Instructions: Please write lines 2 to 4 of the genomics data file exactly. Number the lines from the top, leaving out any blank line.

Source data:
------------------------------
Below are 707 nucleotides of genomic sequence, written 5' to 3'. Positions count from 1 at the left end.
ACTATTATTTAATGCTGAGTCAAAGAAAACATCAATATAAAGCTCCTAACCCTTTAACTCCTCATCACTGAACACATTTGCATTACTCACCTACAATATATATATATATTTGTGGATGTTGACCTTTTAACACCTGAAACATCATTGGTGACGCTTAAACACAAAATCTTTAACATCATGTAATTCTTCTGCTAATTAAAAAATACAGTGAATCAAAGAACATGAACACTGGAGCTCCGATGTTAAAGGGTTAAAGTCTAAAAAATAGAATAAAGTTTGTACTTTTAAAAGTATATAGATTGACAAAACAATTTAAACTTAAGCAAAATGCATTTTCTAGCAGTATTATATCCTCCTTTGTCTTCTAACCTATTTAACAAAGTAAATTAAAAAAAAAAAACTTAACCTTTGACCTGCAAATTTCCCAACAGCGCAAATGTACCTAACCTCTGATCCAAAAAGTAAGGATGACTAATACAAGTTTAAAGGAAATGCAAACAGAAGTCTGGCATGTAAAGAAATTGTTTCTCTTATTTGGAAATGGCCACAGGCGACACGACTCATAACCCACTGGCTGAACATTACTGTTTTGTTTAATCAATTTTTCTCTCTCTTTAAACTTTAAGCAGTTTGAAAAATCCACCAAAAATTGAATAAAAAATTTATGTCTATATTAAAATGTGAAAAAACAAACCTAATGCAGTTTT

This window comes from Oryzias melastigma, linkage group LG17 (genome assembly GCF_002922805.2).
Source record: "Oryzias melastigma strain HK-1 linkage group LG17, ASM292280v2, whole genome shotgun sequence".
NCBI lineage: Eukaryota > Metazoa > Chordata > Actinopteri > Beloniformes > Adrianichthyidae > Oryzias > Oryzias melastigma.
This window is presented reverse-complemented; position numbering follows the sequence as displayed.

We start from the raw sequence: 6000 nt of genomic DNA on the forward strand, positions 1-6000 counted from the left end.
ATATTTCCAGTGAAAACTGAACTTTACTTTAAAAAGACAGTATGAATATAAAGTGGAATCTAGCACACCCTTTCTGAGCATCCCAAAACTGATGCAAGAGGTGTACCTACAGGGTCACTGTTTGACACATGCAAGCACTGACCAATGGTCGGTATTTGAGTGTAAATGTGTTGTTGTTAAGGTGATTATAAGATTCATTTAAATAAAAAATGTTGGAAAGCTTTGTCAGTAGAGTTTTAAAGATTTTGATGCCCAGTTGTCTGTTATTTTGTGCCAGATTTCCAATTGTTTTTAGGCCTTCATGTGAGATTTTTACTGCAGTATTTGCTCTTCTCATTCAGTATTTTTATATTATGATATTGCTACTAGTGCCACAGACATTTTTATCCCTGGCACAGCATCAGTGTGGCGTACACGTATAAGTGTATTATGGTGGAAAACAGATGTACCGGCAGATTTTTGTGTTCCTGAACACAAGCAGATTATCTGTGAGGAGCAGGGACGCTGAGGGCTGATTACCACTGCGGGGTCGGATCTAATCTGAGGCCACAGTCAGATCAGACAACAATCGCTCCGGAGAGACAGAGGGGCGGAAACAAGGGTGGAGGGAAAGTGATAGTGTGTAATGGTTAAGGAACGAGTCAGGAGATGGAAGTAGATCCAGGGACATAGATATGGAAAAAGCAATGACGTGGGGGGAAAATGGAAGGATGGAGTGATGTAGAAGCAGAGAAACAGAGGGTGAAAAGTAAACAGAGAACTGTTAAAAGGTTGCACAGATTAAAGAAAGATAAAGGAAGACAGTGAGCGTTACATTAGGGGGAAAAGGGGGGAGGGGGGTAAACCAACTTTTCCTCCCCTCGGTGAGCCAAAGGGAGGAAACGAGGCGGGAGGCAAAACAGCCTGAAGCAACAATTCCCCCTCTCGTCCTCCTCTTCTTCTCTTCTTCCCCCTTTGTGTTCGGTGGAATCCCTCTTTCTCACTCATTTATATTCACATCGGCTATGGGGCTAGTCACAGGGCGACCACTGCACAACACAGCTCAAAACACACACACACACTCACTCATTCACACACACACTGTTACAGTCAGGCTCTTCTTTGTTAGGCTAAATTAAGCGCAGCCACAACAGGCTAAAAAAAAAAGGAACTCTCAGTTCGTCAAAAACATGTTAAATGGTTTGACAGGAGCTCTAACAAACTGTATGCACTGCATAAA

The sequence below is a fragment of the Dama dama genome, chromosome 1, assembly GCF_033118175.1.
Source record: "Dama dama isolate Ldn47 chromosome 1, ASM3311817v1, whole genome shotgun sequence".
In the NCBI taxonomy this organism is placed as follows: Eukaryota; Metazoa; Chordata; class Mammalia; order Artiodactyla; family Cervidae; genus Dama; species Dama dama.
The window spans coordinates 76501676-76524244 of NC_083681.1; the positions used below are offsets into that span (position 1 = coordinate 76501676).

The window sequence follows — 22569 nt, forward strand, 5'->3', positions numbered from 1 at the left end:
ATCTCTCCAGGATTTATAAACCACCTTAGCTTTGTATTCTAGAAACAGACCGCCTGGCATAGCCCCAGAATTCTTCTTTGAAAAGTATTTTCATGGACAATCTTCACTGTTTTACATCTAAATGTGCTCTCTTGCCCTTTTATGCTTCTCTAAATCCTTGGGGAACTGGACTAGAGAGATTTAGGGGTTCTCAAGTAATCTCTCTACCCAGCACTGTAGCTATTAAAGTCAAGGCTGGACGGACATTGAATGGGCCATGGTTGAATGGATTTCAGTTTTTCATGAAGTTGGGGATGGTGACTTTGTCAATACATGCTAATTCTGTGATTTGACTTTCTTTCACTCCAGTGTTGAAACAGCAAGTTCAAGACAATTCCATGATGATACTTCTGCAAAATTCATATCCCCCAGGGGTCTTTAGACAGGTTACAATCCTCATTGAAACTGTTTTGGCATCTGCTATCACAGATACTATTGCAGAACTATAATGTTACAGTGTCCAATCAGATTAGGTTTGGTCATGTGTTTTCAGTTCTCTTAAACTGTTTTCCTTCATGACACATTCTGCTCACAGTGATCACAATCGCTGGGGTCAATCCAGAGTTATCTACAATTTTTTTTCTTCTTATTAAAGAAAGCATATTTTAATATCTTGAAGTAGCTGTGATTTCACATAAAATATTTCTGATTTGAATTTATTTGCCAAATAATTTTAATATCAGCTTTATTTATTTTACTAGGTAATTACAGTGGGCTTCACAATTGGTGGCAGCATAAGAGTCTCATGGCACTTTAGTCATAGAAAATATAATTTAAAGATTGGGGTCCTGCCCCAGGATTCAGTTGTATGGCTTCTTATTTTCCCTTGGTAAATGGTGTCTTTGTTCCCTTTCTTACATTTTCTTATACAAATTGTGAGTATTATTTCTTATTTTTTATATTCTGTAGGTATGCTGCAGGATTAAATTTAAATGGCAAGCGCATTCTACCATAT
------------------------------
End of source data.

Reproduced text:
ACTATTATTTAATGCTGAGTCAAAGAAAACATCAATATAAAGCTCCTAACCCTTTAACTCCTCATCACTGAACACATTTGCATTACTCACCTACAATATATATATATATTTGTGGATGTTGACCTTTTAACACCTGAAACATCATTGGTGACGCTTAAACACAAAATCTTTAACATCATGTAATTCTTCTGCTAATTAAAAAATACAGTGAATCAAAGAACATGAACACTGGAGCTCCGATGTTAAAGGGTTAAAGTCTAAAAAATAGAATAAAGTTTGTACTTTTAAAAGTATATAGATTGACAAAACAATTTAAACTTAAGCAAAATGCATTTTCTAGCAGTATTATATCCTCCTTTGTCTTCTAACCTATTTAACAAAGTAAATTAAAAAAAAAAAACTTAACCTTTGACCTGCAAATTTCCCAACAGCGCAAATGTACCTAACCTCTGATCCAAAAAGTAAGGATGACTAATACAAGTTTAAAGGAAATGCAAACAGAAGTCTGGCATGTAAAGAAATTGTTTCTCTTATTTGGAAATGGCCACAGGCGACACGACTCATAACCCACTGGCTGAACATTACTGTTTTGTTTAATCAATTTTTCTCTCTCTTTAAACTTTAAGCAGTTTGAAAAATCCACCAAAAATTGAATAAAAAATTTATGTCTATATTAAAATGTGAAAAAACAAACCTAATGCAGTTTT

This window comes from Oryzias melastigma, linkage group LG17 (genome assembly GCF_002922805.2).
Source record: "Oryzias melastigma strain HK-1 linkage group LG17, ASM292280v2, whole genome shotgun sequence".